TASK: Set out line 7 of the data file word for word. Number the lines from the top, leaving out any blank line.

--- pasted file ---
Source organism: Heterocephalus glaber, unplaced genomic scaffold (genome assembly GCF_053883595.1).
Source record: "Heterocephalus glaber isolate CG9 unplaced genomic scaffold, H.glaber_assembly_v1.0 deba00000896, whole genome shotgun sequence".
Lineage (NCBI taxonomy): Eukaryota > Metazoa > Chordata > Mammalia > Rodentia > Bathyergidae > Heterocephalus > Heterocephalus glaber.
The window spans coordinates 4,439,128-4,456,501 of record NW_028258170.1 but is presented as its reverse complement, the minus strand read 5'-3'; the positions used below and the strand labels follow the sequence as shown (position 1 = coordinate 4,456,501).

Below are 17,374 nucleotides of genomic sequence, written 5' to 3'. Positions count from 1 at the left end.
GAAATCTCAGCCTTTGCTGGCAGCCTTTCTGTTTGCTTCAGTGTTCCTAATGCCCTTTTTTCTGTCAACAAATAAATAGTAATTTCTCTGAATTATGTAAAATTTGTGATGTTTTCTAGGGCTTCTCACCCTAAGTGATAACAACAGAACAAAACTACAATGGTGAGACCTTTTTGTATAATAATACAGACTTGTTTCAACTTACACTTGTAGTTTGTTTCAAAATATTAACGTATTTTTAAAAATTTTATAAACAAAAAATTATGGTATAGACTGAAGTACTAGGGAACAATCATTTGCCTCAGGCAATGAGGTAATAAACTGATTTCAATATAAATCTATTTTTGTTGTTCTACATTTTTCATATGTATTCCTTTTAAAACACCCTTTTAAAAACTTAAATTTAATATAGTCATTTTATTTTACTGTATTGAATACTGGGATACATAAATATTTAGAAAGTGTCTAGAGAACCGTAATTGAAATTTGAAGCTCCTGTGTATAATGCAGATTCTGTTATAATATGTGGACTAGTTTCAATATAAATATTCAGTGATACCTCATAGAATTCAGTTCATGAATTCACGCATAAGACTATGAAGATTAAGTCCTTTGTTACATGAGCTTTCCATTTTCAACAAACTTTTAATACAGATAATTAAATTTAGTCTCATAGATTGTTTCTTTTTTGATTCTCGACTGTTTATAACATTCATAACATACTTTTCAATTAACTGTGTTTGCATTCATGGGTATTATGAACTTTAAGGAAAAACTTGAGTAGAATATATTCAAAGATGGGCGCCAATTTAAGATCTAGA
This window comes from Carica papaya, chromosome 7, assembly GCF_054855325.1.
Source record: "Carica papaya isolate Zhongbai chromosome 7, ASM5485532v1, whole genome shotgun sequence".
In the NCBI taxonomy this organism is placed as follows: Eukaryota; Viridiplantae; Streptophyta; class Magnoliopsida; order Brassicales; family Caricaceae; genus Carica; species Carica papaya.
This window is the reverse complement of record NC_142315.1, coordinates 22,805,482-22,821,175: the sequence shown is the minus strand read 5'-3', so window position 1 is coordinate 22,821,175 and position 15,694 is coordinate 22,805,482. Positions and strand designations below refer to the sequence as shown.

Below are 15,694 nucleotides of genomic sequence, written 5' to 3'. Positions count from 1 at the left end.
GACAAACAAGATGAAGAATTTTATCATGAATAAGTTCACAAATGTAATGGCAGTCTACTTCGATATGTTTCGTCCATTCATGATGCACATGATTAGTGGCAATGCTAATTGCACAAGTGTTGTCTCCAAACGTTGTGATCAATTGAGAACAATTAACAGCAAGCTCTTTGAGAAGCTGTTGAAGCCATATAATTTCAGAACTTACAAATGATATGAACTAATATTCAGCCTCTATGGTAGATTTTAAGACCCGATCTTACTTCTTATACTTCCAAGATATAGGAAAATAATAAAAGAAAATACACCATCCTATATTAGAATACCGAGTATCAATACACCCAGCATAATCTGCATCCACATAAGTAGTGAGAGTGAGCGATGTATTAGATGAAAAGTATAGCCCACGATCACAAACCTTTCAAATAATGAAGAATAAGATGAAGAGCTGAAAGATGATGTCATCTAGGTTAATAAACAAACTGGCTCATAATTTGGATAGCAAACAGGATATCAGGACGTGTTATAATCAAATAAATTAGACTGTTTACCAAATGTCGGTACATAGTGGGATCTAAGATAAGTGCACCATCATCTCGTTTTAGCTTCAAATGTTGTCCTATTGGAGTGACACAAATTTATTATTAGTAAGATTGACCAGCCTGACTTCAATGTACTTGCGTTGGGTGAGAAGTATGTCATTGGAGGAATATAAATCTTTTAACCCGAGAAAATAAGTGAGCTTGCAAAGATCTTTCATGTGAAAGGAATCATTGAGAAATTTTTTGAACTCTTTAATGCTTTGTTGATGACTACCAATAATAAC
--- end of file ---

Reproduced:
This window comes from Carica papaya, chromosome 7, assembly GCF_054855325.1.